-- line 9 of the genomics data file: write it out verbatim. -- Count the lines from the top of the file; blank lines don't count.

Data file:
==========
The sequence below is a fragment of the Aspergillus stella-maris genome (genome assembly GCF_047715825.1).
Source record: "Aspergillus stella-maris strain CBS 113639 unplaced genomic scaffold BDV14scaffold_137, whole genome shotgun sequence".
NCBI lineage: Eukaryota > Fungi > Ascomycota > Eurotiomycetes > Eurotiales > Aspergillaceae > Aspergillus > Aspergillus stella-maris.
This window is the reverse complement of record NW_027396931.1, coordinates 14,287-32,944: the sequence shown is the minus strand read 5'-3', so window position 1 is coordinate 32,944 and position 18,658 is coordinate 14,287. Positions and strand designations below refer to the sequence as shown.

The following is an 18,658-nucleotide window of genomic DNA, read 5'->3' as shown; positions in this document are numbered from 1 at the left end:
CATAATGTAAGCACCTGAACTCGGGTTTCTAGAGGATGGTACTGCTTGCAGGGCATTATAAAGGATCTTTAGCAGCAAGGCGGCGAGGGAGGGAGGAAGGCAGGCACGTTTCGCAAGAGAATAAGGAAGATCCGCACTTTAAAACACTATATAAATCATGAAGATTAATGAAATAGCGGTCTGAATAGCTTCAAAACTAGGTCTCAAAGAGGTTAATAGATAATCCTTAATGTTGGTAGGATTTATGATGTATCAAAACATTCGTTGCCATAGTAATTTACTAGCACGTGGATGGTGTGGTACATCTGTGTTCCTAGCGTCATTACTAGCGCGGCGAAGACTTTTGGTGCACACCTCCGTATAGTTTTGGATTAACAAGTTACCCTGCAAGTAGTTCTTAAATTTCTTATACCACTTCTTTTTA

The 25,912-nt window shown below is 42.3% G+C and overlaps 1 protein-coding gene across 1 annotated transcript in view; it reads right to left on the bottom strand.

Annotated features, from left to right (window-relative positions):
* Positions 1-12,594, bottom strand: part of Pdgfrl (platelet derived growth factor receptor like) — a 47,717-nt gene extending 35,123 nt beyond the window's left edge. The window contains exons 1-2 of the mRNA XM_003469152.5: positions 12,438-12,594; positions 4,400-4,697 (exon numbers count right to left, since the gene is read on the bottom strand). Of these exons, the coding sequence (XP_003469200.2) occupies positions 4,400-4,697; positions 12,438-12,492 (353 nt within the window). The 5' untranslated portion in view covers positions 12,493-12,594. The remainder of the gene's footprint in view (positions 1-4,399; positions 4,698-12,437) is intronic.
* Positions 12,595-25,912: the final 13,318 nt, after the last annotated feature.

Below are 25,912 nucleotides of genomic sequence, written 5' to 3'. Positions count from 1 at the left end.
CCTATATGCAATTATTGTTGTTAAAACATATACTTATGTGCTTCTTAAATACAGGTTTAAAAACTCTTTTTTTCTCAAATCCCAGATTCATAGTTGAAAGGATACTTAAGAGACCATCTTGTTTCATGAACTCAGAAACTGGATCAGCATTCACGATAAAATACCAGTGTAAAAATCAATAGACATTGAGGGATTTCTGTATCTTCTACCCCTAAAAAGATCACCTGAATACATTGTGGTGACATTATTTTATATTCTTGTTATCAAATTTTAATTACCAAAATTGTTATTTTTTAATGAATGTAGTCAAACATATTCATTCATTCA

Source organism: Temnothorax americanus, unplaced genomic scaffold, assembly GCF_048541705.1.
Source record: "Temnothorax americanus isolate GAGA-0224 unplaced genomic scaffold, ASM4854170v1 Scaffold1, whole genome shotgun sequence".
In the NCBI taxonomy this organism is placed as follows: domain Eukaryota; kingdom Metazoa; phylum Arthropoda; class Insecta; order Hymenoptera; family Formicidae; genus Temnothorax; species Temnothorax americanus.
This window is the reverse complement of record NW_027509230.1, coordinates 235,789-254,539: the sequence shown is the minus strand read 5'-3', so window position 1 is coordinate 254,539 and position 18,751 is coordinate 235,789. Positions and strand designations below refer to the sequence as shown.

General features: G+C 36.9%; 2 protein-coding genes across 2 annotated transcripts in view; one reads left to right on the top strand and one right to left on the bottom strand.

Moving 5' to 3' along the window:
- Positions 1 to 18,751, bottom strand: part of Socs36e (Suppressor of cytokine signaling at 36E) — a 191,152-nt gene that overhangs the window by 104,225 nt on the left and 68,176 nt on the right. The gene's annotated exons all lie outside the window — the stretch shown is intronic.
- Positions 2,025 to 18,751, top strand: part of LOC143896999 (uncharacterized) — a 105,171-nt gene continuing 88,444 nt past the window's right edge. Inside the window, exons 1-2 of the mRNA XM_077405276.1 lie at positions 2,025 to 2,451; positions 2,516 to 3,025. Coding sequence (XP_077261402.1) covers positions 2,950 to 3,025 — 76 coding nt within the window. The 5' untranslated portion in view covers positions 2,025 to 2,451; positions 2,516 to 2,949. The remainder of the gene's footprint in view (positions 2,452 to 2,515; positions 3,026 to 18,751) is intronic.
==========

* Positions 1-12,594, bottom strand: part of Pdgfrl (platelet derived growth factor receptor like) — a 47,717-nt gene extending 35,123 nt beyond the window's left edge. The window contains exons 1-2 of the mRNA XM_003469152.5: positions 12,438-12,594; positions 4,400-4,697 (exon numbers count right to left, since the gene is read on the bottom strand). Of these exons, the coding sequence (XP_003469200.2) occupies positions 4,400-4,697; positions 12,438-12,492 (353 nt within the window). The 5' untranslated portion in view covers positions 12,493-12,594. The remainder of the gene's footprint in view (positions 1-4,399; positions 4,698-12,437) is intronic.